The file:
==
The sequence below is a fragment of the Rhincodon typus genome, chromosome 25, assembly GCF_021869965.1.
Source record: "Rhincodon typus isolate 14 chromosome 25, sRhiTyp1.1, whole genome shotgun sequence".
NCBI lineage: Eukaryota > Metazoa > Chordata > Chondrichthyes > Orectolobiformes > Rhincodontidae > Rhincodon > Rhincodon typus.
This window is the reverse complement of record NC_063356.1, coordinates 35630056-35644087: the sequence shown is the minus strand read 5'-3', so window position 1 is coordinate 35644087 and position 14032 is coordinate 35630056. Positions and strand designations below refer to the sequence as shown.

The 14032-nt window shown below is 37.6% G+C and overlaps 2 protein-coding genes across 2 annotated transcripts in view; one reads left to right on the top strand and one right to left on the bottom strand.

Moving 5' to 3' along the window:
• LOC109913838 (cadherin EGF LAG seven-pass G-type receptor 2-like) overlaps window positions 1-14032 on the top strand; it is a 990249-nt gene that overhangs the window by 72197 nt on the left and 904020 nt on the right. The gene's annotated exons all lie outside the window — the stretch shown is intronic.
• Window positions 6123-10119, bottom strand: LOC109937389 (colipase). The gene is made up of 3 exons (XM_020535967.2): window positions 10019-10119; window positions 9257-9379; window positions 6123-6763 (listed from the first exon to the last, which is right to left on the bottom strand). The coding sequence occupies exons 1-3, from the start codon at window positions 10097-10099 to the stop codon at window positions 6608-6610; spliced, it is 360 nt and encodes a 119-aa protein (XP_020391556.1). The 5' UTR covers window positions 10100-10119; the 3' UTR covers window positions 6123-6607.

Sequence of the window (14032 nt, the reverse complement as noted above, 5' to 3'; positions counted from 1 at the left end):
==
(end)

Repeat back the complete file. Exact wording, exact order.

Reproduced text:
The sequence below is a fragment of the Rhincodon typus genome, chromosome 25, assembly GCF_021869965.1.
Source record: "Rhincodon typus isolate 14 chromosome 25, sRhiTyp1.1, whole genome shotgun sequence".
NCBI lineage: Eukaryota > Metazoa > Chordata > Chondrichthyes > Orectolobiformes > Rhincodontidae > Rhincodon > Rhincodon typus.
This window is the reverse complement of record NC_063356.1, coordinates 35630056-35644087: the sequence shown is the minus strand read 5'-3', so window position 1 is coordinate 35644087 and position 14032 is coordinate 35630056. Positions and strand designations below refer to the sequence as shown.

The 14032-nt window shown below is 37.6% G+C and overlaps 2 protein-coding genes across 2 annotated transcripts in view; one reads left to right on the top strand and one right to left on the bottom strand.

Moving 5' to 3' along the window:
• LOC109913838 (cadherin EGF LAG seven-pass G-type receptor 2-like) overlaps window positions 1-14032 on the top strand; it is a 990249-nt gene that overhangs the window by 72197 nt on the left and 904020 nt on the right. The gene's annotated exons all lie outside the window — the stretch shown is intronic.
• Window positions 6123-10119, bottom strand: LOC109937389 (colipase). The gene is made up of 3 exons (XM_020535967.2): window positions 10019-10119; window positions 9257-9379; window positions 6123-6763 (listed from the first exon to the last, which is right to left on the bottom strand). The coding sequence occupies exons 1-3, from the start codon at window positions 10097-10099 to the stop codon at window positions 6608-6610; spliced, it is 360 nt and encodes a 119-aa protein (XP_020391556.1). The 5' UTR covers window positions 10100-10119; the 3' UTR covers window positions 6123-6607.

Sequence of the window (14032 nt, the reverse complement as noted above, 5' to 3'; positions counted from 1 at the left end):